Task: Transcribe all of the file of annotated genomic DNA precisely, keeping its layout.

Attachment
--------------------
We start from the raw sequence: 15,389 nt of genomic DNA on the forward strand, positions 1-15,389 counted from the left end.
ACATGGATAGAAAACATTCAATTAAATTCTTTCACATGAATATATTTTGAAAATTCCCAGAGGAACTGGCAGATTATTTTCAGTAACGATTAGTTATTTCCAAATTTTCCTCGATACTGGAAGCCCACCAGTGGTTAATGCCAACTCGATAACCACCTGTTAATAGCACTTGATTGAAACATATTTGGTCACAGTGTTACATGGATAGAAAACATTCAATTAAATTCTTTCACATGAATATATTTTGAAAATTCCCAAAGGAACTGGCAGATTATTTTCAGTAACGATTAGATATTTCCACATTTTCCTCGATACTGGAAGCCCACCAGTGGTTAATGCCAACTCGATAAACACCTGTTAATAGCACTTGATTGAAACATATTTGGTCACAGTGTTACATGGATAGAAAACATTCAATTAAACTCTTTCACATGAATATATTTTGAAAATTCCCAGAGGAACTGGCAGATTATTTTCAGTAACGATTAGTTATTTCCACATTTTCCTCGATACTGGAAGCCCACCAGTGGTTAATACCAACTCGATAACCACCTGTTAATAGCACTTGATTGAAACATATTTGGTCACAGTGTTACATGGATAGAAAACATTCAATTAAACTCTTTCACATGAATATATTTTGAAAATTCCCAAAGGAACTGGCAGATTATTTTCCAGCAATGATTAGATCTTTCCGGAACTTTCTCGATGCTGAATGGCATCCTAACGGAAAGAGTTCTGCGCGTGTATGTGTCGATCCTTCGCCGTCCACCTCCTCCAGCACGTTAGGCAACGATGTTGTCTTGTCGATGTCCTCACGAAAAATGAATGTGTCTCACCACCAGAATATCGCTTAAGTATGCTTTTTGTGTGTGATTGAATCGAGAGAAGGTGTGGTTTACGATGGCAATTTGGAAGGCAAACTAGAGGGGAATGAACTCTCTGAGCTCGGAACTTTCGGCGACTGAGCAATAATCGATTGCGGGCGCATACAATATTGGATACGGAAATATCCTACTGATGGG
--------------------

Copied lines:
We start from the raw sequence: 15,389 nt of genomic DNA on the forward strand, positions 1-15,389 counted from the left end.
ACATGGATAGAAAACATTCAATTAAATTCTTTCACATGAATATATTTTGAAAATTCCCAGAGGAACTGGCAGATTATTTTCAGTAACGATTAGTTATTTCCAAATTTTCCTCGATACTGGAAGCCCACCAGTGGTTAATGCCAACTCGATAACCACCTGTTAATAGCACTTGATTGAAACATATTTGGTCACAGTGTTACATGGATAGAAAACATTCAATTAAATTCTTTCACATGAATATATTTTGAAAATTCCCAAAGGAACTGGCAGATTATTTTCAGTAACGATTAGATATTTCCACATTTTCCTCGATACTGGAAGCCCACCAGTGGTTAATGCCAACTCGATAAACACCTGTTAATAGCACTTGATTGAAACATATTTGGTCACAGTGTTACATGGATAGAAAACATTCAATTAAACTCTTTCACATGAATATATTTTGAAAATTCCCAGAGGAACTGGCAGATTATTTTCAGTAACGATTAGTTATTTCCACATTTTCCTCGATACTGGAAGCCCACCAGTGGTTAATACCAACTCGATAACCACCTGTTAATAGCACTTGATTGAAACATATTTGGTCACAGTGTTACATGGATAGAAAACATTCAATTAAACTCTTTCACATGAATATATTTTGAAAATTCCCAAAGGAACTGGCAGATTATTTTCCAGCAATGATTAGATCTTTCCGGAACTTTCTCGATGCTGAATGGCATCCTAACGGAAAGAGTTCTGCGCGTGTATGTGTCGATCCTTCGCCGTCCACCTCCTCCAGCACGTTAGGCAACGATGTTGTCTTGTCGATGTCCTCACGAAAAATGAATGTGTCTCACCACCAGAATATCGCTTAAGTATGCTTTTTGTGTGTGATTGAATCGAGAGAAGGTGTGGTTTACGATGGCAATTTGGAAGGCAAACTAGAGGGGAATGAACTCTCTGAGCTCGGAACTTTCGGCGACTGAGCAATAATCGATTGCGGGCGCATACAATATTGGATACGGAAATATCCTACTGATGGG